The Outstater: Here’s a Really ‘Extreme’ Point of View

February 28, 2013

“Albert Einstein lived to see moral relativism, to him a disease, become a social pandemic, just as he lived to see his fatal equation bring into existence nuclear warfare. There were times, he said at the end of his life, when he wished he had been a simple watchmaker.” — Paul Johnson in “Modern Times,” 1991, HarperCollins.

Look, political idiocy is my friend. I am an editorial writer. I have depended on its existence in one form or another for 50 years. I swim in the stuff. And if I’m worried, you should be worried.

Our concern should be with the quality of the public discussion rather than any particular ideological drift. Ideologies can self-correct; ignorance is fatal.

David Mamet notes, in his wonderful book “The Secret Knowledge,” that America is not divided between Republicans and Democrats, conservatives and liberals. Rather, it is divided between those who think and those who merely talk in code.

There is no need to list these code words here; you know what they are. They are the adjectives that fill the headlines on the front page and on the evening news, that pepper every stump speech.

Let’s look at just one example — extreme. To say that someone is “extreme” is code today for a person who holds to absolutes, who refuses to concede that all ideas, beliefs, people, places and things are relative.

As code it is powerful, albeit secret, damnation. New York Sen. Chuck Schumer was caught on tape some years ago explaining to his fellow politicians why he recommended characterizing any spending cut proposed by any opposing politician as “extreme.”

“I always use the word ‘extreme,’” the senator said unabashedly. “That’s what the caucus instructed me to do.”

It is a tactic, exposed or not, that apparently works. A few weeks ago, I saw the the same senator on television characterizing the National Rifle Association, a group that arguably has more active, paying members than either political party, as an “extreme fringe group.” It is now extreme to ask, Second Amendment aside, how the registration of firearms will reduce gun violence by those who do not register firearms.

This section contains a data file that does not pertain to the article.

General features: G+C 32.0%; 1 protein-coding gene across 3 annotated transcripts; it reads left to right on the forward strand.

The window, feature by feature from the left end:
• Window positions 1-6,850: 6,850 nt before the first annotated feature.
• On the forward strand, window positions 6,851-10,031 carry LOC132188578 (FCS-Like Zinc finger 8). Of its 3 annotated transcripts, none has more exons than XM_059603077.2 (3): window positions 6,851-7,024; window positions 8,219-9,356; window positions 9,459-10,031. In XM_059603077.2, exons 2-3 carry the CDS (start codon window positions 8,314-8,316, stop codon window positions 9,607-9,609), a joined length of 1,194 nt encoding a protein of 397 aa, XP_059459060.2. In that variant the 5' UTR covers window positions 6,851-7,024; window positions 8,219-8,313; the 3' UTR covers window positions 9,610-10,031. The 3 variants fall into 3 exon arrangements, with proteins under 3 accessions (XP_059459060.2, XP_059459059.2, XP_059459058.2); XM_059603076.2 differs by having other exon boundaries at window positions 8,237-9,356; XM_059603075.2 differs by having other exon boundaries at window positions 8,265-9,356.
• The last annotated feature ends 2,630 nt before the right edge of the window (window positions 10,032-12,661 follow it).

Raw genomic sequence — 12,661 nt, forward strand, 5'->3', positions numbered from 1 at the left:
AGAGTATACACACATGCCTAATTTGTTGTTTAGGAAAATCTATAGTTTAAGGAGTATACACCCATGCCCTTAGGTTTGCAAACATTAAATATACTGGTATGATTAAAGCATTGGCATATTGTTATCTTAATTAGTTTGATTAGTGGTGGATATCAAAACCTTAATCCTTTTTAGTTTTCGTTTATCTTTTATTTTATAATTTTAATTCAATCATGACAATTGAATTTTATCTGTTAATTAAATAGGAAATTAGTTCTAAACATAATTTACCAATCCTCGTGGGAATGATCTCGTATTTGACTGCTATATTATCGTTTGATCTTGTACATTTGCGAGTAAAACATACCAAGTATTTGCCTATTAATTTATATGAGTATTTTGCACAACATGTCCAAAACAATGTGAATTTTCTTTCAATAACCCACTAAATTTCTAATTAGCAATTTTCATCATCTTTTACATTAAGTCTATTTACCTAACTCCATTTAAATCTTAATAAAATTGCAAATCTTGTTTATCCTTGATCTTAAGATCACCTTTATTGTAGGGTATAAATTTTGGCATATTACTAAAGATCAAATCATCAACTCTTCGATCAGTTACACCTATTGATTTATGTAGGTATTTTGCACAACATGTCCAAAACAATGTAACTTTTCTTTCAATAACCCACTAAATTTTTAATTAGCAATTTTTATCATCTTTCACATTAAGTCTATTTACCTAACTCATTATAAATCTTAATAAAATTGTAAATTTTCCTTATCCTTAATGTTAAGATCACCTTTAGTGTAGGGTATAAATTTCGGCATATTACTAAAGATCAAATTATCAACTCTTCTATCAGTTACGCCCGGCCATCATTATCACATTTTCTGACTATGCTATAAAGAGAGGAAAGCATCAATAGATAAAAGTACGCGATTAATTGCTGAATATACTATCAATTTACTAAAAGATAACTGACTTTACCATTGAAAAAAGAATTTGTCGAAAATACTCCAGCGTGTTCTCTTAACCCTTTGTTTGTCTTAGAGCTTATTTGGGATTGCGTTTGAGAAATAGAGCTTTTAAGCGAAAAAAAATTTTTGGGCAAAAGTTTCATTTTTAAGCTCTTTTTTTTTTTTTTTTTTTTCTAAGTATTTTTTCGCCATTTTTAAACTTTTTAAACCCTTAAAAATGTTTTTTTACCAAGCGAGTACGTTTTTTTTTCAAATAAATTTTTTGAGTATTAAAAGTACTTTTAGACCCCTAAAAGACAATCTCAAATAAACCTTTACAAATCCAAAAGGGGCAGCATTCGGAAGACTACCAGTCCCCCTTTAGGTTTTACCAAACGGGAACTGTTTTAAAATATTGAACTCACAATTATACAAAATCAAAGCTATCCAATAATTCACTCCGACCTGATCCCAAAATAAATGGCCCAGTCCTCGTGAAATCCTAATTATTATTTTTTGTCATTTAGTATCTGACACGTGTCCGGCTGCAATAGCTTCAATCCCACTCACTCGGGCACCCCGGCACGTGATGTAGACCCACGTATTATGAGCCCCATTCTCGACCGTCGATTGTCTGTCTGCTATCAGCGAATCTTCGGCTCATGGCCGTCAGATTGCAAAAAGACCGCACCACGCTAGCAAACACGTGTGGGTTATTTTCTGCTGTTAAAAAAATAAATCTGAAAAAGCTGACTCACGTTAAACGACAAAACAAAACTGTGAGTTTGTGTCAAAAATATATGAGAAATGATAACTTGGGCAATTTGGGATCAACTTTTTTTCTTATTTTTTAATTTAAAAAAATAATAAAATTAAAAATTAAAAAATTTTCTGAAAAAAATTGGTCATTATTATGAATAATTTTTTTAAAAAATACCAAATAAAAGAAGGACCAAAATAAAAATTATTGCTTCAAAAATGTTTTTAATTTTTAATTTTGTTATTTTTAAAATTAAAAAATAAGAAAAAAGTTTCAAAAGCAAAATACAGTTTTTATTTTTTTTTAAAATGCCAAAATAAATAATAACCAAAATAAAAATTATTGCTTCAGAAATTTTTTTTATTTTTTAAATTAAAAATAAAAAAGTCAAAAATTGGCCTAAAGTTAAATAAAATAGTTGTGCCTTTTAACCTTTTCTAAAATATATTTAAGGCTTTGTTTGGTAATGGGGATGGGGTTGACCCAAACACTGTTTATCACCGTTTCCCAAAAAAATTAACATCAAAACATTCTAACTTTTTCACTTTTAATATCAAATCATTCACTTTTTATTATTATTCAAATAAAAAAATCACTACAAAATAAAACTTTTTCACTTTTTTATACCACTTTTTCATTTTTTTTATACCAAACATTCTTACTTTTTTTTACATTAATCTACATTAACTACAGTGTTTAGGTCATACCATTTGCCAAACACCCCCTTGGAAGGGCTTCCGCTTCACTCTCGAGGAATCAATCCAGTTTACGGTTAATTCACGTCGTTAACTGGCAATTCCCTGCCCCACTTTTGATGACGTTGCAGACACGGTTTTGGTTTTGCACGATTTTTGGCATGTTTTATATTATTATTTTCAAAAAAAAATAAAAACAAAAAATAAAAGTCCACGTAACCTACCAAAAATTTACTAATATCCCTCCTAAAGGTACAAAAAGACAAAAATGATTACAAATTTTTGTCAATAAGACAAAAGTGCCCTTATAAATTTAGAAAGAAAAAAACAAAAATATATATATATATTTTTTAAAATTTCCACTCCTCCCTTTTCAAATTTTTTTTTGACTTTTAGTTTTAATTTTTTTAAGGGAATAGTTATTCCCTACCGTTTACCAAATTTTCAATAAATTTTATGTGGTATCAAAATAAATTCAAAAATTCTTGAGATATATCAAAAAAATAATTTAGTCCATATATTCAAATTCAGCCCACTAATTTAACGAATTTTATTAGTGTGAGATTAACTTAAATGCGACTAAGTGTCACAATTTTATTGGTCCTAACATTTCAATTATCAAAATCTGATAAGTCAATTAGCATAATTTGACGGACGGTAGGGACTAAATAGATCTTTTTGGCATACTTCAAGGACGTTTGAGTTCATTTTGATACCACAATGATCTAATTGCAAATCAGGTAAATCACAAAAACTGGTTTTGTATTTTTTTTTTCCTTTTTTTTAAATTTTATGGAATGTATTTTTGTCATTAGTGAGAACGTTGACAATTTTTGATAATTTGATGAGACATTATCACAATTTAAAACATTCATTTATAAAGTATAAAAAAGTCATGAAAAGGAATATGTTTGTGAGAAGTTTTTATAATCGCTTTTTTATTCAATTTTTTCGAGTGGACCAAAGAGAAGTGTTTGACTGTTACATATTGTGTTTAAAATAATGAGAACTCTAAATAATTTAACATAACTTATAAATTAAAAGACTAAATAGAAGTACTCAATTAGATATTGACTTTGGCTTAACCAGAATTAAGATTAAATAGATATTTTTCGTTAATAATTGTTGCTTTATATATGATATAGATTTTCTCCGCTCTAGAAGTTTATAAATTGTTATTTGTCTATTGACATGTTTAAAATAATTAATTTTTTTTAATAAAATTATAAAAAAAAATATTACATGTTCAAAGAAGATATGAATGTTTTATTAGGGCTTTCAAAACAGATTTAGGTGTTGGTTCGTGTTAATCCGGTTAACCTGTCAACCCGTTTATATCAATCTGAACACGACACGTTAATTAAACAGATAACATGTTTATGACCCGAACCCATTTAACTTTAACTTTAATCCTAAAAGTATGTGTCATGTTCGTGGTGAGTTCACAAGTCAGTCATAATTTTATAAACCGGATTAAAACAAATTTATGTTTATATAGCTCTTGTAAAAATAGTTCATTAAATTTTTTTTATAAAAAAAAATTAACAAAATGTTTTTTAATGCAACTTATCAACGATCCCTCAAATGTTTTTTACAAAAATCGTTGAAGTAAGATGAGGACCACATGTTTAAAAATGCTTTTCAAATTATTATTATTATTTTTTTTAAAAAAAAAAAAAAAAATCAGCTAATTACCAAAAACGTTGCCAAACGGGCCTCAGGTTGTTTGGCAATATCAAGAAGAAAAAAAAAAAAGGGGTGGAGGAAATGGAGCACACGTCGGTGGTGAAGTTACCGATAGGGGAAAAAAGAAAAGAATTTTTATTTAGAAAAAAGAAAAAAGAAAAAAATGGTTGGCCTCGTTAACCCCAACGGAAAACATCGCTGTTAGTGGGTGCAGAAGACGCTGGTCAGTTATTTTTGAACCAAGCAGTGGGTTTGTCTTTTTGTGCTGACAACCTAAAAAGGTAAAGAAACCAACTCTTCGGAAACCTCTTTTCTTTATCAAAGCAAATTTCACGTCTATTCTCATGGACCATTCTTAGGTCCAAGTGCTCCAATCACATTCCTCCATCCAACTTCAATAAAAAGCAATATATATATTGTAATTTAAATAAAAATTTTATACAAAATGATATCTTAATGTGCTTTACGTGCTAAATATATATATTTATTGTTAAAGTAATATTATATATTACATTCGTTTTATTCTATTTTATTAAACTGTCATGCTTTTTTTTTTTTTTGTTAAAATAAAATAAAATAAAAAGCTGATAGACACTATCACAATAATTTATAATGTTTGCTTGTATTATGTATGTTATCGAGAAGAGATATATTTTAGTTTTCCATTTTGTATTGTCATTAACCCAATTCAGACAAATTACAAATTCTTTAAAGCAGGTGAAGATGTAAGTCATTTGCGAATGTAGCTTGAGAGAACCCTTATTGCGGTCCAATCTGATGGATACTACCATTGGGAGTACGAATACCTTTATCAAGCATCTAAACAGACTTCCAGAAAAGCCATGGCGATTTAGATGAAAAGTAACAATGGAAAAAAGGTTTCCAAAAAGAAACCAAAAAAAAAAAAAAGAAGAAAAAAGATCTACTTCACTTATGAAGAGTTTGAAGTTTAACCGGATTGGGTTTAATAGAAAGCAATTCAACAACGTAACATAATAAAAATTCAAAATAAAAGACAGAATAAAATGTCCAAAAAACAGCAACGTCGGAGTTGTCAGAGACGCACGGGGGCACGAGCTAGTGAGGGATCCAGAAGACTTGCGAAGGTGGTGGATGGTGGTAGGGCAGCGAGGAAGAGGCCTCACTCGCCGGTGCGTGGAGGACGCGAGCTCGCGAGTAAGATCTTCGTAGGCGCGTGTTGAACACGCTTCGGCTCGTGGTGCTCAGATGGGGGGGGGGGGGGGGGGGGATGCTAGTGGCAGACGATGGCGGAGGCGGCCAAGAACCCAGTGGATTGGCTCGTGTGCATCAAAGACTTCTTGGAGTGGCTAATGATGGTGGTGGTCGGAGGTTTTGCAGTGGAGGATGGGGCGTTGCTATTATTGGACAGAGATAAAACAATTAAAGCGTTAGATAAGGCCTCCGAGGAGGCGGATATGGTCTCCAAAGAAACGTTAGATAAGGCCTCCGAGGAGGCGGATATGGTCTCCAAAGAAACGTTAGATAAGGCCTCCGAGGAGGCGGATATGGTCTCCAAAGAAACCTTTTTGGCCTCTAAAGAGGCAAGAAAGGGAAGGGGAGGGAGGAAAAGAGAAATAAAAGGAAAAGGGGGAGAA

What else? Well, I’m Old Navy, so you can safely dismiss my opinion on the enlistment of women and gays. Heck, I don’t even like the all-volunteer service. But is it extreme to question in the context of national defense whether a great number of these new enlistments are motivated by a desire to “fight” for our country or are merely securing indoor work with early retirement and a reasonable pension?

Of course it is, but I’m on a roll here. Is it extreme to ask law enforcement to protect us against any individual who would terrorize us — even a foreign national, even if that person happens to share physical characteristics, however vaguely, with a politically influential group? How about demanding a common language or prohibiting the illegal crossing of our borders? What about the concern that a government that abides the killing of innocents in the womb might not have any trouble sending your sons to be slaughtered on the battlefield?

Are those extreme questions? Okay, I’m being silly.

When I first started writing editorials, it was not extreme to wonder aloud whether the various alternatives to a biblical, nuclear family might fail, that they might produce a self-destructive society. Fifty years later, even as social researchers verify some of our worst fears, it is extreme to say so — that is, to mention that intact families headed by a male breadwinner fare better on the whole than whatever other combination mankind can imagine. This has proved to be the case regardless of income level, social acceptance, legal privilege or even governmental assistance.

A friend considers this inability to rationally discuss obvious societal dysfunction and political disconnection as nothing less than a sin — a civic sin, an intellectual sloth. And like all sins, it began in the heart and has only gradually taken over our daily thoughts and actions.

To be sure, this generation has developed the habit of denying these dysfunctions. It has a soft spot for public policies that are heavy with good intentions but light on tangible results. The penalty for all this has been buffered by the achievements and victories of past generations, all of which are now being diminished by the historical fashion that prevails in our schools and universities.

Now we may agree that it is time to examine those failed policies — indeed, we are desperate to do so — but we just can’t bring ourselves to do it. We may have forgotten how.

Our epitaph will be simple but inglorious: “They Quit Thinking.”



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